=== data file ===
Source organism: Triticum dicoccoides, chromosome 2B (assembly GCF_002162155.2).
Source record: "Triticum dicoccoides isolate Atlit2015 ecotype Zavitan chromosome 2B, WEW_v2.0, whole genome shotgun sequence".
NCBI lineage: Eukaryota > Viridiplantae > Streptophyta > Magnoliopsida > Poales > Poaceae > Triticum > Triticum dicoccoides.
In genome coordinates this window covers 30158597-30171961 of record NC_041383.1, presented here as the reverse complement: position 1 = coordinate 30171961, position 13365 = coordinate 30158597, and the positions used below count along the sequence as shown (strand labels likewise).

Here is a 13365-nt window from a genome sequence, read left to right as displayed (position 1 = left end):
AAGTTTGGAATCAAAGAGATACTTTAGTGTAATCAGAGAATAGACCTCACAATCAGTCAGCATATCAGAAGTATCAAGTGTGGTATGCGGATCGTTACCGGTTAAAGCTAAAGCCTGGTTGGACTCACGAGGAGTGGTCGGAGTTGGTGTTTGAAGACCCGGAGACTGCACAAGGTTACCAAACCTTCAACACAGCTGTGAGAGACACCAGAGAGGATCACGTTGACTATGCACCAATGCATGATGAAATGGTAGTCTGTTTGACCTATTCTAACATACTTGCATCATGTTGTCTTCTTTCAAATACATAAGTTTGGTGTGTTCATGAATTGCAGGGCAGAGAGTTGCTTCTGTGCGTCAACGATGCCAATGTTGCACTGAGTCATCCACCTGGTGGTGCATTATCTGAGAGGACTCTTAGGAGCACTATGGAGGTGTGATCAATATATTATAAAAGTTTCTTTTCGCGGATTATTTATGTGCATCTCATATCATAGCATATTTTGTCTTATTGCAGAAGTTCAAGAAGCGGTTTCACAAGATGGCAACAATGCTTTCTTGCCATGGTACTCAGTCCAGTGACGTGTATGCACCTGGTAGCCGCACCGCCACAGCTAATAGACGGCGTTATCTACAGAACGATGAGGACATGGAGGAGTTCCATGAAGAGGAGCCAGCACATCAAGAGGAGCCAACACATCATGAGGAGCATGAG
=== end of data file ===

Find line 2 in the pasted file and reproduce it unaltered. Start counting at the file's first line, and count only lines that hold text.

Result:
Source record: "Triticum dicoccoides isolate Atlit2015 ecotype Zavitan chromosome 2B, WEW_v2.0, whole genome shotgun sequence".